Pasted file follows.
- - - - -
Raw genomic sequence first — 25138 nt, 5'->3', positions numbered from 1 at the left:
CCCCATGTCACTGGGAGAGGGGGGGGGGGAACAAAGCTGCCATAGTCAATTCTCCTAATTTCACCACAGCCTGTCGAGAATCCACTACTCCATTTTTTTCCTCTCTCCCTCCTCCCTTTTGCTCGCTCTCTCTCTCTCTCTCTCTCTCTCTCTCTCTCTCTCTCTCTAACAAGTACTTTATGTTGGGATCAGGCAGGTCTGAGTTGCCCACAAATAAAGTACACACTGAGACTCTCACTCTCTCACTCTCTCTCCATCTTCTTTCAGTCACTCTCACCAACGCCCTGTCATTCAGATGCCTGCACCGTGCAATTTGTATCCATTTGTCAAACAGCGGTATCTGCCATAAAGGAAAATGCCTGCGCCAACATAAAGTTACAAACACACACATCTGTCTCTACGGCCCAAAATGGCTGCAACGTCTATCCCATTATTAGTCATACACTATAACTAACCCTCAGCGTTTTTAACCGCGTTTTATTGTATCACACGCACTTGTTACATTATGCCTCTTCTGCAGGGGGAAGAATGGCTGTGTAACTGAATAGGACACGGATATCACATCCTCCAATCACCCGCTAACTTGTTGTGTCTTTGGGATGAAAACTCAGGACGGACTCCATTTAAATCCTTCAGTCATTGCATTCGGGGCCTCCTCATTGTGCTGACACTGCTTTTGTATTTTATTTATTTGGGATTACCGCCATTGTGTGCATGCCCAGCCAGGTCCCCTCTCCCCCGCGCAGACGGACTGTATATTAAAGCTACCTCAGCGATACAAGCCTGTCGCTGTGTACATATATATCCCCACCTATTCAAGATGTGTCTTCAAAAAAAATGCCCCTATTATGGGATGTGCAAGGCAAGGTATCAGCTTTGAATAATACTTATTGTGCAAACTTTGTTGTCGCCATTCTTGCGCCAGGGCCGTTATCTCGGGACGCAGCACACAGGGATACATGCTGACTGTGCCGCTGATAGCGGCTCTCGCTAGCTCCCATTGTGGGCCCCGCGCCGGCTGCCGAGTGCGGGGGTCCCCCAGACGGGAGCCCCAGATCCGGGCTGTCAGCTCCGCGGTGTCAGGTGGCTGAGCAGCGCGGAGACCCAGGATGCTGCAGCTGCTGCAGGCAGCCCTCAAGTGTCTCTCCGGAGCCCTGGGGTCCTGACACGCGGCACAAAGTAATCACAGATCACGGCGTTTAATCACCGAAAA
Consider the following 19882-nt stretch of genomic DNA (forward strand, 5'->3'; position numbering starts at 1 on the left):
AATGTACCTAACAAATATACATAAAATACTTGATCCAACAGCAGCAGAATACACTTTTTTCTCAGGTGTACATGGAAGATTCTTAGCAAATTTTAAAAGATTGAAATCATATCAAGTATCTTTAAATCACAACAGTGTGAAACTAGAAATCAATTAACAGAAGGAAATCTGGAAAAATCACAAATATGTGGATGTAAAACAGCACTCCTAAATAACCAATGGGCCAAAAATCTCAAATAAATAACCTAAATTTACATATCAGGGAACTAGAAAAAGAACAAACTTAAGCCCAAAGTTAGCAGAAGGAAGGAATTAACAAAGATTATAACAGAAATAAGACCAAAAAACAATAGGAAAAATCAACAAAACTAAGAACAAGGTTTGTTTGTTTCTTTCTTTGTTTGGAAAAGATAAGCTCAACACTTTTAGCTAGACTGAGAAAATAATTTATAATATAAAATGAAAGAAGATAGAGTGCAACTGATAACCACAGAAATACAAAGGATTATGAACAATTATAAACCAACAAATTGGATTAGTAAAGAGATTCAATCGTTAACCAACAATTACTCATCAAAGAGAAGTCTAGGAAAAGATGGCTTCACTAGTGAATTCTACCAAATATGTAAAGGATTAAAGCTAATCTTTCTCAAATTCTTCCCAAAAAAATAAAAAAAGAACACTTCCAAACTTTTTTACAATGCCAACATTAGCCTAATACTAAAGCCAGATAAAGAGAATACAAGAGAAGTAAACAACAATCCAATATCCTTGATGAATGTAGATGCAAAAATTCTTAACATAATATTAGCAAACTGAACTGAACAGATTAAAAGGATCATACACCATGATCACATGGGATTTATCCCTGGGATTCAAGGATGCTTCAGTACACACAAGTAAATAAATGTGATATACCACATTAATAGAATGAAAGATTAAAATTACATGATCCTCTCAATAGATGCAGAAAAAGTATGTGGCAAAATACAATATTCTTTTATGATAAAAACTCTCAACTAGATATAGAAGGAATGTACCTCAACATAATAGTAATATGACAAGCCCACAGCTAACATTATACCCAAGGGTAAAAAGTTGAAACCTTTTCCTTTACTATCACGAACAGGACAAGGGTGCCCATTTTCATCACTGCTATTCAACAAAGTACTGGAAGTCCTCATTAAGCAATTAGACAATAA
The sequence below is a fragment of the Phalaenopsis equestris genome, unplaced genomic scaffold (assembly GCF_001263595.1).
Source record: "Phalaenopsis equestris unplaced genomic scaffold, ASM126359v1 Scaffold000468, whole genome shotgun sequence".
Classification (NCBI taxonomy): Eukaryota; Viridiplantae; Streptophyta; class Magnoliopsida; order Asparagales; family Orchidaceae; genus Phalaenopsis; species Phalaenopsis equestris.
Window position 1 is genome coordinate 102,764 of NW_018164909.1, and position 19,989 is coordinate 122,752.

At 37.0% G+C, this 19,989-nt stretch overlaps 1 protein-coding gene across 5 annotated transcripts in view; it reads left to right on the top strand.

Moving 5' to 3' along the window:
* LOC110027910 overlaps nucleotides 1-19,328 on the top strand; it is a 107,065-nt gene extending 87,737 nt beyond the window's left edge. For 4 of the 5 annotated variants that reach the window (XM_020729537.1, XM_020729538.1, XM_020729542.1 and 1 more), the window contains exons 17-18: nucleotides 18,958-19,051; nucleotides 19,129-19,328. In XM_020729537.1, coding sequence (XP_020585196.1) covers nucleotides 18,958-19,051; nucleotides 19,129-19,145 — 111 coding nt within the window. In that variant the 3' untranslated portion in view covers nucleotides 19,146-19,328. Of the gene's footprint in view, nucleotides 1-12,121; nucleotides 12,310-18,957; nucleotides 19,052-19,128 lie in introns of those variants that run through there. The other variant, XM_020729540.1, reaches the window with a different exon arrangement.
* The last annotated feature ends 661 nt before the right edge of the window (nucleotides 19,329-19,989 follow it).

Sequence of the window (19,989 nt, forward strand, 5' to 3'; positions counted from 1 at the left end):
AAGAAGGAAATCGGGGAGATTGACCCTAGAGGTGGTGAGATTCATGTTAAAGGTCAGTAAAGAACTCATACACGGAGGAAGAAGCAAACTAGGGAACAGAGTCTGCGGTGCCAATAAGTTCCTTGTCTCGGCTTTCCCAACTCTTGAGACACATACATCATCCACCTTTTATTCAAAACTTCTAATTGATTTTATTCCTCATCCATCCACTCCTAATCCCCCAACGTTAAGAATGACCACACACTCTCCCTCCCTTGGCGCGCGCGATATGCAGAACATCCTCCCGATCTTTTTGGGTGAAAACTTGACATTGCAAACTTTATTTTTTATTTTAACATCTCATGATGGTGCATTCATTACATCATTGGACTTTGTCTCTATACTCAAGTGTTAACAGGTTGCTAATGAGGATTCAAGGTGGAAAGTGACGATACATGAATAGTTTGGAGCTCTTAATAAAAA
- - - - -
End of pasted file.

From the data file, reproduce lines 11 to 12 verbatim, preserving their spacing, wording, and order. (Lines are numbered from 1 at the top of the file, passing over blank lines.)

* LOC110027910 overlaps nucleotides 1-19,328 on the top strand; it is a 107,065-nt gene extending 87,737 nt beyond the window's left edge. For 4 of the 5 annotated variants that reach the window (XM_020729537.1, XM_020729538.1, XM_020729542.1 and 1 more), the window contains exons 17-18: nucleotides 18,958-19,051; nucleotides 19,129-19,328. In XM_020729537.1, coding sequence (XP_020585196.1) covers nucleotides 18,958-19,051; nucleotides 19,129-19,145 — 111 coding nt within the window. In that variant the 3' untranslated portion in view covers nucleotides 19,146-19,328. Of the gene's footprint in view, nucleotides 1-12,121; nucleotides 12,310-18,957; nucleotides 19,052-19,128 lie in introns of those variants that run through there. The other variant, XM_020729540.1, reaches the window with a different exon arrangement.
* The last annotated feature ends 661 nt before the right edge of the window (nucleotides 19,329-19,989 follow it).